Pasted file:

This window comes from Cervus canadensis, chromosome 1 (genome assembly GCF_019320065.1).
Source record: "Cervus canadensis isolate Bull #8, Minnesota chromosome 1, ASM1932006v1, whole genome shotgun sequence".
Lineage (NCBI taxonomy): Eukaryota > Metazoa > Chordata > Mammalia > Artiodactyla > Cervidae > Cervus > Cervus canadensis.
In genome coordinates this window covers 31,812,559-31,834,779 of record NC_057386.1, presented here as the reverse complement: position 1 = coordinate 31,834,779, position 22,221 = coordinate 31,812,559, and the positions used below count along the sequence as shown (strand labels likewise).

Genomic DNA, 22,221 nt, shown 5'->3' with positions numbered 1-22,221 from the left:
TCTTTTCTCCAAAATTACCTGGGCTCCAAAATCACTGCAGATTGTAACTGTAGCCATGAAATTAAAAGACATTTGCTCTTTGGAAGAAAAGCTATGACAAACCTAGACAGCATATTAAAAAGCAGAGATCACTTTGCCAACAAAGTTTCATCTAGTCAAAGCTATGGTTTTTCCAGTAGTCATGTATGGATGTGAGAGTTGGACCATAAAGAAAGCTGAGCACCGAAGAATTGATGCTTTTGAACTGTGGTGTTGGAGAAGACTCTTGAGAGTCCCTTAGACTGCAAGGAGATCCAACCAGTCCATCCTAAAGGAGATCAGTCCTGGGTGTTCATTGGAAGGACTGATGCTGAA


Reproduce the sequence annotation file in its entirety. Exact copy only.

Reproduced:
This window comes from Cervus canadensis, chromosome 1 (genome assembly GCF_019320065.1).
Source record: "Cervus canadensis isolate Bull #8, Minnesota chromosome 1, ASM1932006v1, whole genome shotgun sequence".
Lineage (NCBI taxonomy): Eukaryota > Metazoa > Chordata > Mammalia > Artiodactyla > Cervidae > Cervus > Cervus canadensis.
In genome coordinates this window covers 31,812,559-31,834,779 of record NC_057386.1, presented here as the reverse complement: position 1 = coordinate 31,834,779, position 22,221 = coordinate 31,812,559, and the positions used below count along the sequence as shown (strand labels likewise).

Genomic DNA, 22,221 nt, shown 5'->3' with positions numbered 1-22,221 from the left:
TCTTTTCTCCAAAATTACCTGGGCTCCAAAATCACTGCAGATTGTAACTGTAGCCATGAAATTAAAAGACATTTGCTCTTTGGAAGAAAAGCTATGACAAACCTAGACAGCATATTAAAAAGCAGAGATCACTTTGCCAACAAAGTTTCATCTAGTCAAAGCTATGGTTTTTCCAGTAGTCATGTATGGATGTGAGAGTTGGACCATAAAGAAAGCTGAGCACCGAAGAATTGATGCTTTTGAACTGTGGTGTTGGAGAAGACTCTTGAGAGTCCCTTAGACTGCAAGGAGATCCAACCAGTCCATCCTAAAGGAGATCAGTCCTGGGTGTTCATTGGAAGGACTGATGCTGAA